I like this landscape photo of Rexburg, Idaho. I've been here so long, that I often forget that in the West, you can pretty much see until the edge of the earth drops off.
Spent the day yesterday cleaning old text messages off my phone. This is a bigger job than many might think because I prefer text message to talking on the phone, leaving voice mail messages, face-to-face communication, and pretty much anything where I have to interact with people in any way. I don't need to be in therapy; I have the internet. Here are thirteen random things I have texted to my friends and family in the past few months that clearly need to be shared with the interweb:
- The Caterpillar's favorite pasttime today is to randomly runs over to cat, leans down and yell, "POPCORN!!" as loud as possible in its ear. If I'm eaten in my sleep one day, I can give you motive right now.
- Will someone please tell my daughter that Jimi Hendrix is not "a kind of hairstyle they wore in the olden days?"
- With no electricity and none for the forseeable future, I told girls it's time to put to practice things learned from "Little House" books. I like to call this "spin."
- The Caterpillar convinced me to get a birthday card and a present for her classmate and bring it to school yesterday for her birthday. Imagine her teachers' faces when they told me the kid's actual birthday isn't for another three months.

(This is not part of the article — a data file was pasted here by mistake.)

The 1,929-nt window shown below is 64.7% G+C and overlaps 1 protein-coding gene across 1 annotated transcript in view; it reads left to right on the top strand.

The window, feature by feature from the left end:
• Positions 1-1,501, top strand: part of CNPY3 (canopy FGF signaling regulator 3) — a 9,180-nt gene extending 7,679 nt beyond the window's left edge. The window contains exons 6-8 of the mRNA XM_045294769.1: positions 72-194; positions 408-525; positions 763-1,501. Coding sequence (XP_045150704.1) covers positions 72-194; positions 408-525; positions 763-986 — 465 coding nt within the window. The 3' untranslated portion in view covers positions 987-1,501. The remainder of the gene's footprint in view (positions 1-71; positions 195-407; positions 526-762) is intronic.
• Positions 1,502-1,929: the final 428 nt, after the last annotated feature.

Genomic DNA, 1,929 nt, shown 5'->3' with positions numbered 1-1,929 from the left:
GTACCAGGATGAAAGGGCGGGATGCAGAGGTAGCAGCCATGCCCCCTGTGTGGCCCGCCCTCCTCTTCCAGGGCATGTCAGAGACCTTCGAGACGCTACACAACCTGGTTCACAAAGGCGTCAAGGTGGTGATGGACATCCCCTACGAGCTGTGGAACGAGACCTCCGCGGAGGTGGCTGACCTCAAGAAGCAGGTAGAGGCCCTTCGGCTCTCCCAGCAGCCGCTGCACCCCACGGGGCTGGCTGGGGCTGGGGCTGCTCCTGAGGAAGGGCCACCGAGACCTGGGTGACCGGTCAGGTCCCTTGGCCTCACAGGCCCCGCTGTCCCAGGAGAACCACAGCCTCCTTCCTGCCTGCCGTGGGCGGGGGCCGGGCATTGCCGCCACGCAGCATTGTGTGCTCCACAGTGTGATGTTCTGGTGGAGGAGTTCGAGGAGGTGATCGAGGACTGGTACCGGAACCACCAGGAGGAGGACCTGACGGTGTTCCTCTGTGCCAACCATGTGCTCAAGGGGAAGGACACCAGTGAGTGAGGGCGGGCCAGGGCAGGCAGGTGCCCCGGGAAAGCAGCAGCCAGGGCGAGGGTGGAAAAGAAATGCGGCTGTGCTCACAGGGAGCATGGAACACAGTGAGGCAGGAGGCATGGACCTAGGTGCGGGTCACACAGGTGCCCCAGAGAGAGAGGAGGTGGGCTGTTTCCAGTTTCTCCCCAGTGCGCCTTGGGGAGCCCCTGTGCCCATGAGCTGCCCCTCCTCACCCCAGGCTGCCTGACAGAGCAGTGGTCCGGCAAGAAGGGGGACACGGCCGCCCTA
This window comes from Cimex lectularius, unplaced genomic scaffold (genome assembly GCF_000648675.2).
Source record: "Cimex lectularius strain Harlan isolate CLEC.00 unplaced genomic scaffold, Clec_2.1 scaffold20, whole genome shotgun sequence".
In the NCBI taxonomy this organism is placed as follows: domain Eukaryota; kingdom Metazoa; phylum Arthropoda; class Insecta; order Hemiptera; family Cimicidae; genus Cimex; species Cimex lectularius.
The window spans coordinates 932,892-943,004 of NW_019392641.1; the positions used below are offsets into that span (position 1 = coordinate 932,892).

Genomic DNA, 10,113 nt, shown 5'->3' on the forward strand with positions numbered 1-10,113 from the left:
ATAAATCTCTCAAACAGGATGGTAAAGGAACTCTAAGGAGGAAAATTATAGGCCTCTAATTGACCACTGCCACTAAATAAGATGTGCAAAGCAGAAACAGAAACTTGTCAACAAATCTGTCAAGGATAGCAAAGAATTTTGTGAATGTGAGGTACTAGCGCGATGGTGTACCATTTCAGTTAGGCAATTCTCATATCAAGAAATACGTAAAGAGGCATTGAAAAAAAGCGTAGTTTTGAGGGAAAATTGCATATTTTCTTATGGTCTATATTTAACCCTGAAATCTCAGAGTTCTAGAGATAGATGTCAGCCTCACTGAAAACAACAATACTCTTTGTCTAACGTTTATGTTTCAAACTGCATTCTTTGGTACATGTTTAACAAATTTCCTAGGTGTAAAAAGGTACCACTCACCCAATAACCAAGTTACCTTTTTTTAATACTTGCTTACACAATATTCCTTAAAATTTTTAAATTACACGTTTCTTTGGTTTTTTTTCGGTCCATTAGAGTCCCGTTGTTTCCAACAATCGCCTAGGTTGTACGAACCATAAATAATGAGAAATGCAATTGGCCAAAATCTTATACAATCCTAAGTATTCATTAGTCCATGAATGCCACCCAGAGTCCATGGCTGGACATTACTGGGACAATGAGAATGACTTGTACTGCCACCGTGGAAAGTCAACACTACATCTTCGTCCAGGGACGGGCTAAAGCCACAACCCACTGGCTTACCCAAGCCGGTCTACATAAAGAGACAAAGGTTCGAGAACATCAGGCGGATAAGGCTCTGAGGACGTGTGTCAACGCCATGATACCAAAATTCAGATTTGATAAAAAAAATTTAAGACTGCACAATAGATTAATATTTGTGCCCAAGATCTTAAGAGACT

- The Dormouse: "Sometimes I feel like *random guy at church* is my real dad and Daddy is just my stepdad." Compliments don't come easy from that kid.
- My husband described kids' parties at The Little Gym as "like watching a prison riot from the safety of a guard tower." Eerie how right he is.
- The Little Gym worker just told a large group of three year olds to "be cognizant of others' safety, now." Logic! Why didn't I think of that?
- My child: "It's so hot here, it's just a cryin' shame." I must have failed to recognize the moment she became a seventy year old woman.
- For anyone who's ever been annoyed by a kid who plays Chopsticks on the piano incessantly. I see you and raise you a kid who sings it.
- Girl child is throwing a fit because "I can't see my elbow when I bend it!" Uh...
- Me: "I love you." Caterpillar: "I know." Me: "Well, why do you think I love you so much." Caterpillar: "Because I'm so awesome." So that self-esteem thing is working out for her.
- It's a dog eat dog world out there. Literally, she looks like a dog barfing up another dog it just ate.
- The KoH woke me up at four am, snoring and whistling through his nose. I officially live inside a bugs bunny cartoon. Do you think if I hit him in the face with a frying pan, his face will be frying-pan-shaped for the day?
Posted on 11/13/2011 02:25:00 PM - by NG
-- or --
How I Almost Got Arrested at My Grandfather's Funeral
OK, so I might be exaggerating just a bit. We were never on the police's radar but it wasn't for lack of evidence.